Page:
Names.js

As it is impossible to alter the fundamental way that functions work without making changes to the Javascript engine, it’s written as an augmentation to the Function object adding a couple of instance methods to the prototype and a static method to the main object. The static method is this:

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var myFunction = Function.createNamed({
    args: [
        ['arg1', 'string', 'defaultValue'],
        ['arg2', MyClass, someVar]
    ],
    method: function(arg1, arg2) {
        // ...
    }
});

It’s a bit more verbose than simply

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var myFunction = function(arg1, arg2) {
    // ...
}

however it offers the following benefits:

  • You don’t need to provide an argument each time if you’re happy with the default value:
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myFunction.applyNamed(null, { arg1: 'Hello world' });
  • You know what each argument means (this advantage is a lot clearer when the arguments are named well and the values you are assigning them are all booleans and integers).
  • You can provide the arguments in whichever order you like:
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myFunction.applyNamed(null, {
    arg2: fooBar,
    arg1: 'Hello world'
});
  • The function will throw an error if you pass it an incorrectly typed value:
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myFunction.applyNamed(null, { arg1: 1234 }); // throws, as 1234 is not a 'string'

applyNamed works just like Javascript’s native apply method, taking the scope as the first argument and the arguments to apply as the second.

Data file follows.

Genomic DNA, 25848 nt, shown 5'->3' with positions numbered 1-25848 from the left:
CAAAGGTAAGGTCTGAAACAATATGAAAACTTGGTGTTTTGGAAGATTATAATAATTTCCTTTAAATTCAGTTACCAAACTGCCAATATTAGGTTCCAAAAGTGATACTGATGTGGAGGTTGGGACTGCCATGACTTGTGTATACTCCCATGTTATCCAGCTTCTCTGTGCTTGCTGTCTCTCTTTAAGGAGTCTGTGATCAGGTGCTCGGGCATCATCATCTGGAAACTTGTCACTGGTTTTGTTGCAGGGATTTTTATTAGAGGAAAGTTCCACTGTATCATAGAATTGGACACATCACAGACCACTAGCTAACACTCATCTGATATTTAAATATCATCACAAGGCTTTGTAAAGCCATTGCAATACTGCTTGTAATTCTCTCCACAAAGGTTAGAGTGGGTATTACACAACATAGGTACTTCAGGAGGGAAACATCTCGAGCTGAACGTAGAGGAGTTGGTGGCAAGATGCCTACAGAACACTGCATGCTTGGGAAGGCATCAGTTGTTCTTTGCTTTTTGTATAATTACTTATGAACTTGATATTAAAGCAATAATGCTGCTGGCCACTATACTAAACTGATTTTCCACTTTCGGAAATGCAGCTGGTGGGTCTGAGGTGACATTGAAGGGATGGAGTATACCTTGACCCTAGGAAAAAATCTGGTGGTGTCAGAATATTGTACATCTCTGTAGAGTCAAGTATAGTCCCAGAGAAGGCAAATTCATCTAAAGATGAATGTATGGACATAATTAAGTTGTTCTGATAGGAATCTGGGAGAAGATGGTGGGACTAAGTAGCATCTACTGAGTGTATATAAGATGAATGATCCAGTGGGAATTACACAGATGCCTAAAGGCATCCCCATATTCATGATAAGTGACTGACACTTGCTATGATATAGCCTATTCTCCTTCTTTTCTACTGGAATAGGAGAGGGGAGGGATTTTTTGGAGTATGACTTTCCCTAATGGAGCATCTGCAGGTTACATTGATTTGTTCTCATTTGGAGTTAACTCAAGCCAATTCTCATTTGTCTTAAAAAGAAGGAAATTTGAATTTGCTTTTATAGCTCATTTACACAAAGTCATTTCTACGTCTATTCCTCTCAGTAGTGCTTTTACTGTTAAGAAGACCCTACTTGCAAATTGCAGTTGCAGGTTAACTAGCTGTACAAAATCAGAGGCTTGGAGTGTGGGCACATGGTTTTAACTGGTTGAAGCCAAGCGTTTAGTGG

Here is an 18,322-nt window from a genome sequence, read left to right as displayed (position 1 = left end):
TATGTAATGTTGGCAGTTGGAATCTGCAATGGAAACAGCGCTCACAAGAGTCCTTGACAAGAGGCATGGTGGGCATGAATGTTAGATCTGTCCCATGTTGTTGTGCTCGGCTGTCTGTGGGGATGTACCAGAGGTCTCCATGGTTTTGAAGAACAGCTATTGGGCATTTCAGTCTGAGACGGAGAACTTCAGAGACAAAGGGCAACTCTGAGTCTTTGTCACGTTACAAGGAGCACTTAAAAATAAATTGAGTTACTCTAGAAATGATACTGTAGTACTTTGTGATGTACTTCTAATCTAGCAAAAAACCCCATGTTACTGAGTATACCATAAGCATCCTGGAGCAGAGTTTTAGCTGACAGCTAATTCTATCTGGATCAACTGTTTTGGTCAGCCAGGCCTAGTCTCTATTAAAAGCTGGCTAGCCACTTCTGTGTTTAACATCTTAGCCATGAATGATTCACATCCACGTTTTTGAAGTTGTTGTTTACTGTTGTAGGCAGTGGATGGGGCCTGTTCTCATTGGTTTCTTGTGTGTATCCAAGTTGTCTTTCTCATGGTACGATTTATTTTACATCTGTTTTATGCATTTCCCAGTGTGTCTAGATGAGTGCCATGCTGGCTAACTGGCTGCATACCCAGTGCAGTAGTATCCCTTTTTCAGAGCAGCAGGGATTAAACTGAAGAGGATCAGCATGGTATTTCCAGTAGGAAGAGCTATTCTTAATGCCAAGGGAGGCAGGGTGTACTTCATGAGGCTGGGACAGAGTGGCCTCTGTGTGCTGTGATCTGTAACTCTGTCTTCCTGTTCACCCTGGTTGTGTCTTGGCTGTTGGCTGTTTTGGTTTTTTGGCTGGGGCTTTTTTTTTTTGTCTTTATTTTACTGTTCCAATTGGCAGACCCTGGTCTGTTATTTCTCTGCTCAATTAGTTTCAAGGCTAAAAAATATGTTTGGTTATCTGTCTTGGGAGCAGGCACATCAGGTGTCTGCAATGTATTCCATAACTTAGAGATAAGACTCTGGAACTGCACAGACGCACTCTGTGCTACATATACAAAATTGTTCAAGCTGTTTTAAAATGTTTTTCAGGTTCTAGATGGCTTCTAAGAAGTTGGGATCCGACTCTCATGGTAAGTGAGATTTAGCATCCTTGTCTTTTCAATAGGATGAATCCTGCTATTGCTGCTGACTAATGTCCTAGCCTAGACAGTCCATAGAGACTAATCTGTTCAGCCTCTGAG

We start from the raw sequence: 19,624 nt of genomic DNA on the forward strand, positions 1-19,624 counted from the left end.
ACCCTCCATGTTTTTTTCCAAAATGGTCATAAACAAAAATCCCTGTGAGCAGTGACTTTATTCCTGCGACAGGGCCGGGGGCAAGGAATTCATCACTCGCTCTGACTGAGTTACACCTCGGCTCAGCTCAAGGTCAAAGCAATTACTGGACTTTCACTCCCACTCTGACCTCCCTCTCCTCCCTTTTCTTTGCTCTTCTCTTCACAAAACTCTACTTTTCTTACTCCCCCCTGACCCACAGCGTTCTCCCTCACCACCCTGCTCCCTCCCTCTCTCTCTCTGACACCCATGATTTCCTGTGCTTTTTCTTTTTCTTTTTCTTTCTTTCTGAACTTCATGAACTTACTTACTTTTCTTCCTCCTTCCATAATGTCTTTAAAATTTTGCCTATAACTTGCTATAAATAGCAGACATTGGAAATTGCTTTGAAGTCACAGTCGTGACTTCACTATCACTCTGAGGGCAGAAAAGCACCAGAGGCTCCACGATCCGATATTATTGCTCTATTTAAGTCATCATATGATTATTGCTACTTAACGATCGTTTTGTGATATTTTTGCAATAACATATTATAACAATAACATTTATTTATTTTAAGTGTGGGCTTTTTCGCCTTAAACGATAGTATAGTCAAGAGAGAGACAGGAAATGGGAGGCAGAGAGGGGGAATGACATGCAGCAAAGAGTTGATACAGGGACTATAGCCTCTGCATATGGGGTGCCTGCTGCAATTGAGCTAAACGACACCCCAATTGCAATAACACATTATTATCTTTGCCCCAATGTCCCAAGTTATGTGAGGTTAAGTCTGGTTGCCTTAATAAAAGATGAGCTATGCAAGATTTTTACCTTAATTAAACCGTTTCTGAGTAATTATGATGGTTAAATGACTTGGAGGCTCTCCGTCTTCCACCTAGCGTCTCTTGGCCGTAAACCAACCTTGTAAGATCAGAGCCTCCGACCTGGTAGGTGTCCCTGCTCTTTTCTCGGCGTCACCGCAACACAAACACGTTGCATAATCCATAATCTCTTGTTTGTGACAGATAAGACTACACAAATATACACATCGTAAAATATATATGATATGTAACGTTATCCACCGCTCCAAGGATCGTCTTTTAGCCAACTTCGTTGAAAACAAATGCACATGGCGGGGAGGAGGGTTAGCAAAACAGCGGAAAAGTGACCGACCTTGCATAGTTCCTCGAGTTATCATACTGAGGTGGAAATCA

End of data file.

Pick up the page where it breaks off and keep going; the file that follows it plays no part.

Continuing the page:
Adding validation

In many languages, type checking is mandatory but at the end of the day it’s just a form of validation. In an effort to reduce the usual argument-checking clutter at the beginning of a function I thought it was worth extending the validation functionality to allow for custom validations.

You can either use a regex or a function:

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myFunction.addValidaton({
    arg1: {
        test: /-a-diddly$/, // Check for Flanders
    },
    arg2: {
        test: function(myClass) {
            return myClass.isInitialised;
        },
        required: true
    }
});

The required option on arg2’s validation object means that arg2 is required. Ordinarily if the argument is omitted when calling applyNamed then that validation will not be run. If the argument is omitted but the validation for that argument states that it is required then it will fail instantly.

Dog’s dinner

Names.js eats its own dogfood wherever possible and practical. There are only 3 public functions:

  • applyNamed wouldn’t make sense to be able to applyNamed to.
  • createNamed would be an even more verbose way of creating a function if you used it with applyNamed. However it does use an applyNamed-style syntax and goes on to use applyNamed internally to create the new function.
  • addValidation is not only created with createNamed but also its own validation rules are added using addValidation. Talk about meta!

And…

…that’s pretty much it really. I also wrote a release script for the library that I’m pretty pleased with but maybe that’s for another blog post :)

Interviewing for CSS

One day in my previous job I was kind of dropped in it when my boss asked me at about 5pm to interview a potential new recruit at 11am the next day. I’d never been on that side of the table in an interview before. Considering how long I had got to prepare I was understandably a little nervous - and for good reason. When you’re interviewing, not only do you have to display an excellent knowledge of the topics you are discussing but you also have to assess whether the person you are talking to possesses that same knowledge. If you do not do this well you are either rejecting a good candidate (which is bad) or hiring a bad one (which is worse).

I was told that the role was for a short contract and the successful candidate would be showing a little love to our badly neglected CSS, both tidying it up while also making sure the styles were rendering accurately according to the designs (plus a few extra tweaks here and there). So basically they had to be fluent in CSS-ese.

Twitter saves the day again

When faced with a daunting task such as this, I did what any other self-respecting geek would do and turned to the all-knowing masses on Twitter.

Some brilliant people came to my rescue almost immediately and here are their responses: